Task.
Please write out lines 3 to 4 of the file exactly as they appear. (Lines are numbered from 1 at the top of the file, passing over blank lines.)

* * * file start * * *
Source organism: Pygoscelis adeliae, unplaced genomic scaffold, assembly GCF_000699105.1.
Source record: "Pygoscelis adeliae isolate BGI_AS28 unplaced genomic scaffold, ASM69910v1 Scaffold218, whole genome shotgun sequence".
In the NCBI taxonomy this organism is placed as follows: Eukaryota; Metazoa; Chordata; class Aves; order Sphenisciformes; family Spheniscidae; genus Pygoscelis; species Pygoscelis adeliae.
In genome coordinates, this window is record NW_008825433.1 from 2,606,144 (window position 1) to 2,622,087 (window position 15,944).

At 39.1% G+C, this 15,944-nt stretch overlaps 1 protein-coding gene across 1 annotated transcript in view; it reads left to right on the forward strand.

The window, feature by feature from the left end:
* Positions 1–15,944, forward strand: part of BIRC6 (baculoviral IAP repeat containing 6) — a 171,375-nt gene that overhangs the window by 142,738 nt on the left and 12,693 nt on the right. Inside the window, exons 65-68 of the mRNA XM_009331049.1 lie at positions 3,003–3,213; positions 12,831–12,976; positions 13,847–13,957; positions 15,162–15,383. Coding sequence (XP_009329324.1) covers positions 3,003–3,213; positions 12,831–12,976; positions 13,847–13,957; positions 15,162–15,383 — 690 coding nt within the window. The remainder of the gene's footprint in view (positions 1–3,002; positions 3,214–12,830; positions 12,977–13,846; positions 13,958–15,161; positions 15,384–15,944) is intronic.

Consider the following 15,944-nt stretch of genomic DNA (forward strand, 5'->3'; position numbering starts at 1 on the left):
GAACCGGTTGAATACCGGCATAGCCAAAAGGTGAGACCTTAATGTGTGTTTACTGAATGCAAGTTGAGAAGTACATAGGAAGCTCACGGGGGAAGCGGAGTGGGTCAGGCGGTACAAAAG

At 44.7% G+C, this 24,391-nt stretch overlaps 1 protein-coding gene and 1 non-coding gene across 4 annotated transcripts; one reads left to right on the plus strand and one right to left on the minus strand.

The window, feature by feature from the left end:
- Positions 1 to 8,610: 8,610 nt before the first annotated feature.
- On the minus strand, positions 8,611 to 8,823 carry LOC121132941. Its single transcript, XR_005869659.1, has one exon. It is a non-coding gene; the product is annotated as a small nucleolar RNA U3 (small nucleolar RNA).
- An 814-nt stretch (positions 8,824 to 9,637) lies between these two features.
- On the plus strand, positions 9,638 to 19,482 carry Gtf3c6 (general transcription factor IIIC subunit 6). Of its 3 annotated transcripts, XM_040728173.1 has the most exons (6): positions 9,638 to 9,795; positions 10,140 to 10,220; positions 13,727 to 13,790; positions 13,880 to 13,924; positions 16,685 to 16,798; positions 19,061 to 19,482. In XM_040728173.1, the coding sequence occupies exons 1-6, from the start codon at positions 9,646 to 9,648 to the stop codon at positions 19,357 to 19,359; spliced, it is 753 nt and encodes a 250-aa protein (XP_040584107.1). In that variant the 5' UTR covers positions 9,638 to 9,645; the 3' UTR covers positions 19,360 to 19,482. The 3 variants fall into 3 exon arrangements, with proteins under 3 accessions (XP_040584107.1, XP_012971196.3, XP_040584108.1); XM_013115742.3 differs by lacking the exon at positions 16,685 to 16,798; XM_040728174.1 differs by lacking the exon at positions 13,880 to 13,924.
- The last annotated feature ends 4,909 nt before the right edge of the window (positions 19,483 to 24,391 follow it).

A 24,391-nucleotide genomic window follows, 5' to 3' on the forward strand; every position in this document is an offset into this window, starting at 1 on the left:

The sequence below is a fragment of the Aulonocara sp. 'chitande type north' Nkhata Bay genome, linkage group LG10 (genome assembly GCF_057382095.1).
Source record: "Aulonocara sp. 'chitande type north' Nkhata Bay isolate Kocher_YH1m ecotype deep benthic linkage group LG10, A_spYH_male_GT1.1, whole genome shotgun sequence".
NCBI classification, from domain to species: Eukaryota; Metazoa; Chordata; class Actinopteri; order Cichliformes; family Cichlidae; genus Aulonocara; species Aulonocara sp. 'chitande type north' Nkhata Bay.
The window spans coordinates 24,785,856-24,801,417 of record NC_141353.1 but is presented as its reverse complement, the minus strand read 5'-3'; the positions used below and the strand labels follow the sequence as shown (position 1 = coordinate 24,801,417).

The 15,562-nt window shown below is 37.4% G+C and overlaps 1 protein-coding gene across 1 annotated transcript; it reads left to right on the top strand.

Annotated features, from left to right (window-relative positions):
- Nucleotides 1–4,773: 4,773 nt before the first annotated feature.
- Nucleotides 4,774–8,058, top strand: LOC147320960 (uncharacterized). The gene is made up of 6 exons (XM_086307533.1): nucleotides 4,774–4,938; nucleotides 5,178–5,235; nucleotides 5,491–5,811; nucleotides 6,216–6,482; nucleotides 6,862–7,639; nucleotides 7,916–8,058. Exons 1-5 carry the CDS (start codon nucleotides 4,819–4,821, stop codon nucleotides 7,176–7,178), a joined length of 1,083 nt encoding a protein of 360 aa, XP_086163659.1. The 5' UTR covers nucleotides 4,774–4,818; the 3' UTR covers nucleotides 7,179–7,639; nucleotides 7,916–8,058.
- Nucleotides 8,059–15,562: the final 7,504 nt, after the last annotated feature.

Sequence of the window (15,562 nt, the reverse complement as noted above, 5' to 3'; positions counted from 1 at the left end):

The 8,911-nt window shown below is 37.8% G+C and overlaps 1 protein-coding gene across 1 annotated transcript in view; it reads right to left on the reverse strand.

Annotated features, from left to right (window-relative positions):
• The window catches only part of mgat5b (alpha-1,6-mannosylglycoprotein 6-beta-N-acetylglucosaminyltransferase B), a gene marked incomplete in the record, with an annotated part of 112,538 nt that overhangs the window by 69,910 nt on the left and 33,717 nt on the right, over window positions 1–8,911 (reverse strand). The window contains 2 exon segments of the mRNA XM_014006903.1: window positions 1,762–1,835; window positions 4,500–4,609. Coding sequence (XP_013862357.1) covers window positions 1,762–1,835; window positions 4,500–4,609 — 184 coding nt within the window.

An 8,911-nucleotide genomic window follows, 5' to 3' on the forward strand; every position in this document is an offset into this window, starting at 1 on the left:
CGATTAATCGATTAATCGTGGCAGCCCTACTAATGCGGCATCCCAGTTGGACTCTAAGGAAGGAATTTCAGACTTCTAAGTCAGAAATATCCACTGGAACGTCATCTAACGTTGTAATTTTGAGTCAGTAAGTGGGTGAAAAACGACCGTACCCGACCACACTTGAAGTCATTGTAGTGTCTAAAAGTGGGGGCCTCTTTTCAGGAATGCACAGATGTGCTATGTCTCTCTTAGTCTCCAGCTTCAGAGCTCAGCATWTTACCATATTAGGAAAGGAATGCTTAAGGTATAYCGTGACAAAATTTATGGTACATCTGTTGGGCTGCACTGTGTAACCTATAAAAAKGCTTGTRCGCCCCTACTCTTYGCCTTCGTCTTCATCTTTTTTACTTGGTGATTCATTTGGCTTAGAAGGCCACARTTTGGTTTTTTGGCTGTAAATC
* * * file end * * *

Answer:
In the NCBI taxonomy this organism is placed as follows: Eukaryota; Metazoa; Chordata; class Aves; order Sphenisciformes; family Spheniscidae; genus Pygoscelis; species Pygoscelis adeliae.
In genome coordinates, this window is record NW_008825433.1 from 2,606,144 (window position 1) to 2,622,087 (window position 15,944).